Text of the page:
Security Issues on Agenda For Commonwealth Talks
Three treaty drafts highlight contention among republics
RUSSIAN President Boris Yeltsin's finger will soon be on the nuclear button. But beyond that fact, little else is clear about the fate of the vast Soviet military machine as the Soviet Union turns into the loose Commonwealth of Independent States.The meeting Saturday of the leaders of the 11 former Soviet republics now constituting the commonwealth ultimately failed to settle some of the most pressing issues surrounding the future of this former superpower. "The most acute problems were the ones pertaining to the military issue, to the nuclear issue," Ukrainian President Leonid Kravchuk said in a television interview broadcast Sunday night. The agenda for the commonwealth meeting included approval of a collective security treaty defining the common military structures of the members and the division of Soviet military apparatus among them. Commonwealth leaders also had to settle the handling of nuclear weapons, their control, safety, and disarmament.Skip to next paragraph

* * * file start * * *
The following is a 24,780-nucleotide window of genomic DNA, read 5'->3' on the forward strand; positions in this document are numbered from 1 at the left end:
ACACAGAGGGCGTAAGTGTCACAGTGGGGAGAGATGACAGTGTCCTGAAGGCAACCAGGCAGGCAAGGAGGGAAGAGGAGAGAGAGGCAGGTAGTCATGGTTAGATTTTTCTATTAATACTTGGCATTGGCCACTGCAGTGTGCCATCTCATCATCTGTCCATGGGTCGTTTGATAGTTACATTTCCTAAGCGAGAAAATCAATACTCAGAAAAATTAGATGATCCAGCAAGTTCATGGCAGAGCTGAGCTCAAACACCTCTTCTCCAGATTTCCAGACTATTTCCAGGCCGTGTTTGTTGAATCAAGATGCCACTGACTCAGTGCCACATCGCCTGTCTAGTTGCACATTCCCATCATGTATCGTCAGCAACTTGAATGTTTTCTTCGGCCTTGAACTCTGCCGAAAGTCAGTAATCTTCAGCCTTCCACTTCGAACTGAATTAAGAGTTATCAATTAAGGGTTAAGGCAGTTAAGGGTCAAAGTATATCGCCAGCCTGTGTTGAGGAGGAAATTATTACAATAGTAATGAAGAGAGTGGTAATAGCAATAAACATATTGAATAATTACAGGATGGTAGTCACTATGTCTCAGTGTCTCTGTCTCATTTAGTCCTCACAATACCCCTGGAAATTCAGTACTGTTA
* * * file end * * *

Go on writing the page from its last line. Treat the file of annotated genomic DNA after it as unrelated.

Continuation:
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Unanswered questions But the gathering failed to agree on a security treaty, leaving that issue to be taken up again at another meeting of leaders in Minsk on Dec. 30. An agreement "On Joint Measures on Nuclear Arms" was signed by the four states with long-range nuclear weapons based on their territory - Russia, Kazakhstan, Byelorussia, and the Ukraine. But even that document leaves some significant questions unanswered. The document states that nuclear weapons "are part of the unified strategic armed forces" and that until they are withdrawn from the Ukraine and Byelorussia, "decisions on the need to use them are taken, by agreement with the heads of the member states of the agreement, by the Russian president, on the basis of procedures drawn up jointly by the member states." But neither those "procedures" nor a joint policy on nuclear issues, have been decided yet. The mechanisms of control remain vaguely defined. "Until the nuclear weapons are destroyed, we pass over the control over the nuclear button to one president, Yeltsin," Mr. Kravchuk explained. "We don't run any risk because we are withdrawing nuclear weapons from our territory and the button will be blocked by me, [Byelorussian leader Stanislav] Shushkevich and [Kazakhstan President Nursultan] Nazarbayev." The Ukrainians are almost rushing to rid themselves of their weapons, responding to the message from the United States that this is a condition for their entry into the West. This led them to reverse an earlier stance opposing transfer of tactical nuclear warheads to Russia where facilities exist for their dismantling. Both Byelorussia and the Ukraine are committed to destroying all their long-range as well as tactical (short-range) nuclear weapons, the latter by July 1, 1992. "I talked to [US Secretary of State James] Baker about this," Kravchuk said. As for the intercontinental ballistic missiles (ICBMs) based in 176 silos in the Ukraine, 130 are to be destroyed under the US-Soviet Strategic Arms Reduction Treaty (START) and Kravchuk pledges to destroy the rest shortly.